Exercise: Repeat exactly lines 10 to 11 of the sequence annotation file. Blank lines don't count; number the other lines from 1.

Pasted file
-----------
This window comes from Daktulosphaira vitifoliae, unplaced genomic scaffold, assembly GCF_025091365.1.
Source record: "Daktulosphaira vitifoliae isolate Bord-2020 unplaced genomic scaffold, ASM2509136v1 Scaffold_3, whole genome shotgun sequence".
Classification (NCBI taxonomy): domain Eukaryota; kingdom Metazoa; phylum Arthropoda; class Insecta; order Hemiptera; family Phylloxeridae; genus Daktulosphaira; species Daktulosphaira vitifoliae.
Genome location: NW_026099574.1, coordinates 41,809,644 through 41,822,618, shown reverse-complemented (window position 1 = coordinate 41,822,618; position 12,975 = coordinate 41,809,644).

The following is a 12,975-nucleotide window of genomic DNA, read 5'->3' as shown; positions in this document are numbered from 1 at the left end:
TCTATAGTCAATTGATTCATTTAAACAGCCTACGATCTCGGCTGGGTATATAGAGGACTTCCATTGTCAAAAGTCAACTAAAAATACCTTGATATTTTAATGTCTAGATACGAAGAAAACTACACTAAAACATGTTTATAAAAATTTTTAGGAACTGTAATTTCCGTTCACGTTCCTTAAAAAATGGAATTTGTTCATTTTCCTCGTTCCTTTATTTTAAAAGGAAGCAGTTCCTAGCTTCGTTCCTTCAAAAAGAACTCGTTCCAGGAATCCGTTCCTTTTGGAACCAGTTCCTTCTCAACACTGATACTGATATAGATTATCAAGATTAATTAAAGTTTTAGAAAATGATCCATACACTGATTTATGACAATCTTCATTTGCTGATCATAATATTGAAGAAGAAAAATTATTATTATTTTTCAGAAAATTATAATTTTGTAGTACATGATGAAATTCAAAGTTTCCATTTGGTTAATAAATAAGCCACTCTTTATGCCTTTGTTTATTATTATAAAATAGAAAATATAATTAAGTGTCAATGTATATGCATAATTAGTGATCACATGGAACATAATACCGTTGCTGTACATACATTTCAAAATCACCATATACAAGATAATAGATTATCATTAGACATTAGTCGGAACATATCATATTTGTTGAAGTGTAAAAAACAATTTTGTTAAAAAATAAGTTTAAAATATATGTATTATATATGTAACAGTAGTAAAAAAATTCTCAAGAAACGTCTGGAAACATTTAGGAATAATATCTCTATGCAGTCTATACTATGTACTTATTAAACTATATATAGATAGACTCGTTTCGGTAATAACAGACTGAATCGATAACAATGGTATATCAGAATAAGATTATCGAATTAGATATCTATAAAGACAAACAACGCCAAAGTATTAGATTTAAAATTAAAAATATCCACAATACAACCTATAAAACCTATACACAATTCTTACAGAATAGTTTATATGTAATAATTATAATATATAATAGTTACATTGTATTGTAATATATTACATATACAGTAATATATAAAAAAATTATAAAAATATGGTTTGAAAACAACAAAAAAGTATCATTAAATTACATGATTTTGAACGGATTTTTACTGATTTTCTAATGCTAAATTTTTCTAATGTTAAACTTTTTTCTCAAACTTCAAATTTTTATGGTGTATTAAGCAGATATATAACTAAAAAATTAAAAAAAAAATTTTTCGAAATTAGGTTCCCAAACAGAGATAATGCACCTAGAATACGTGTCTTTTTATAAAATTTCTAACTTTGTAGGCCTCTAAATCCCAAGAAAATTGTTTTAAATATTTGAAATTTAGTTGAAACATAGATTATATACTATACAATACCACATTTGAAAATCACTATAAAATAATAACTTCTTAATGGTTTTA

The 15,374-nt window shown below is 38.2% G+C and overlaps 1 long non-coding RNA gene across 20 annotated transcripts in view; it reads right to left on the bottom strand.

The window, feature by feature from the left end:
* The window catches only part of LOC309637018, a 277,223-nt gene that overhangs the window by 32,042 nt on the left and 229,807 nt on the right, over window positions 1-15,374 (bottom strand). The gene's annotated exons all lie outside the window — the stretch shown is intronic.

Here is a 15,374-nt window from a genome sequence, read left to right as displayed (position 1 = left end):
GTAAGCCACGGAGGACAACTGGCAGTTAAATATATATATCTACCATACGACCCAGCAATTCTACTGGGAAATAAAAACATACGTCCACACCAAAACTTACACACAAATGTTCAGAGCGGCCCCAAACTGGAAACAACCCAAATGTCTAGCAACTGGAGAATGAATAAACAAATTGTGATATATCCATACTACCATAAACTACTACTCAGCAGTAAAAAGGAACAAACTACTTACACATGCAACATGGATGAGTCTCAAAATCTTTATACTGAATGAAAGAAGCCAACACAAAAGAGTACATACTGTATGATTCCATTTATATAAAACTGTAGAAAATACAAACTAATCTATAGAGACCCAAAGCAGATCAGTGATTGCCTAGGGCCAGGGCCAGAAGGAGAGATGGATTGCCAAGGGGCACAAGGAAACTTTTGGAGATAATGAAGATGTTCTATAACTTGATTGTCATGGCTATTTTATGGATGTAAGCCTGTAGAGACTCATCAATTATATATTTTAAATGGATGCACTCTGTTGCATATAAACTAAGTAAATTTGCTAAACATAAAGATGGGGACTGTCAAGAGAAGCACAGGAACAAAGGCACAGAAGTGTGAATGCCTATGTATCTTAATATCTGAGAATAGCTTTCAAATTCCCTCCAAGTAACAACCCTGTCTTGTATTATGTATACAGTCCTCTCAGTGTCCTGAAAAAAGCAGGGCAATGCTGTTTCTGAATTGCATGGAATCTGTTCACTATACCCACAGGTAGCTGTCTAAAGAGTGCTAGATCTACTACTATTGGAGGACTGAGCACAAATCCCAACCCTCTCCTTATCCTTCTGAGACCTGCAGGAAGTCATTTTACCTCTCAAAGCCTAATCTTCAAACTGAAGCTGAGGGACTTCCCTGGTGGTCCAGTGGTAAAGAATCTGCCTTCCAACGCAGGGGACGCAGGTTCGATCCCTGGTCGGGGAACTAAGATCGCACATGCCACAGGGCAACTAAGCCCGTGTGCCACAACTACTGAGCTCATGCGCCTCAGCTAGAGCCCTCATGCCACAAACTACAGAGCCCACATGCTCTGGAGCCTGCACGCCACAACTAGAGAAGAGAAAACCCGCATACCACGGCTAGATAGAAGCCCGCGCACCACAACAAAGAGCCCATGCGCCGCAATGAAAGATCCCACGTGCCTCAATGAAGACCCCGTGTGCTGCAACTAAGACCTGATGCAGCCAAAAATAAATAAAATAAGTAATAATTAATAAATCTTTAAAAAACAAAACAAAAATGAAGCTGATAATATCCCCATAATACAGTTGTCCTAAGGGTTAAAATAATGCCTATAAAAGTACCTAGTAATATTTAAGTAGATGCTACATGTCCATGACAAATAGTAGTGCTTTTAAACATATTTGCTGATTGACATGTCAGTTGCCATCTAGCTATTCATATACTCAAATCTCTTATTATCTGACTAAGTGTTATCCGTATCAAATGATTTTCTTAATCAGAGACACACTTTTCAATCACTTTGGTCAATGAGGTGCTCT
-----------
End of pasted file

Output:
Here is a 15,374-nt window from a genome sequence, read left to right as displayed (position 1 = left end):
GTAAGCCACGGAGGACAACTGGCAGTTAAATATATATATCTACCATACGACCCAGCAATTCTACTGGGAAATAAAAACATACGTCCACACCAAAACTTACACACAAATGTTCAGAGCGGCCCCAAACTGGAAACAACCCAAATGTCTAGCAACTGGAGAATGAATAAACAAATTGTGATATATCCATACTACCATAAACTACTACTCAGCAGTAAAAAGGAACAAACTACTTACACATGCAACATGGATGAGTCTCAAAATCTTTATACTGAATGAAAGAAGCCAACACAAAAGAGTACATACTGTATGATTCCATTTATATAAAACTGTAGAAAATACAAACTAATCTATAGAGACCCAAAGCAGATCAGTGATTGCCTAGGGCCAGGGCCAGAAGGAGAGATGGATTGCCAAGGGGCACAAGGAAACTTTTGGAGATAATGAAGATGTTCTATAACTTGATTGTCATGGCTATTTTATGGATGTAAGCCTGTAGAGACTCATCAATTATATATTTTAAATGGATGCACTCTGTTGCATATAAACTAAGTAAATTTGCTAAACATAAAGATGGGGACTGTCAAGAGAAGCACAGGAACAAAGGCACAGAAGTGTGAATGCCTATGTATCTTAATATCTGAGAATAGCTTTCAAATTCCCTCCAAGTAACAACCCTGTCTTGTATTATGTATACAGTCCTCTCAGTGTCCTGAAAAAAGCAGGGCAATGCTGTTTCTGAATTGCATGGAATCTGTTCACTATACCCACAGGTAGCTGTCTAAAGAGTGCTAGATCTACTACTATTGGAGGACTGAGCACAAATCCCAACCCTCTCCTTATCCTTCTGAGACCTGCAGGAAGTCATTTTACCTCTCAAAGCCTAATCTTCAAACTGAAGCTGAGGGACTTCCCTGGTGGTCCAGTGGTAAAGAATCTGCCTTCCAACGCAGGGGACGCAGGTTCGATCCCTGGTCGGGGAACTAAGATCGCACATGCCACAGGGCAACTAAGCCCGTGTGCCACAACTACTGAGCTCATGCGCCTCAGCTAGAGCCCTCATGCCACAAACTACAGAGCCCACATGCTCTGGAGCCTGCACGCCACAACTAGAGAAGAGAAAACCCGCATACCACGGCTAGATAGAAGCCCGCGCACCACAACAAAGAGCCCATGCGCCGCAATGAAAGATCCCACGTGCCTCAATGAAGACCCCGTGTGCTGCAACTAAGACCTGATGCAGCCAAAAATAAATAAAATAAGTAATAATTAATAAATCTTTAAAAAACAAAACAAAAATGAAGCTGATAATATCCCCATAATACAGTTGTCCTAAGGGTTAAAATAATGCCTATAAAAGTACCTAGTAATATTTAAGTAGATGCTACATGTCCATGACAAATAGTAGTGCTTTTAAACATATTTGCTGATTGACATGTCAGTTGCCATCTAGCTATTCATATACTCAAATCTCTTATTATCTGACTAAGTGTTATCCGTATCAAATGATTTTCTTAATCAGAGACACACTTTTCAATCACTTTGGTCAATGAGGTGCTCT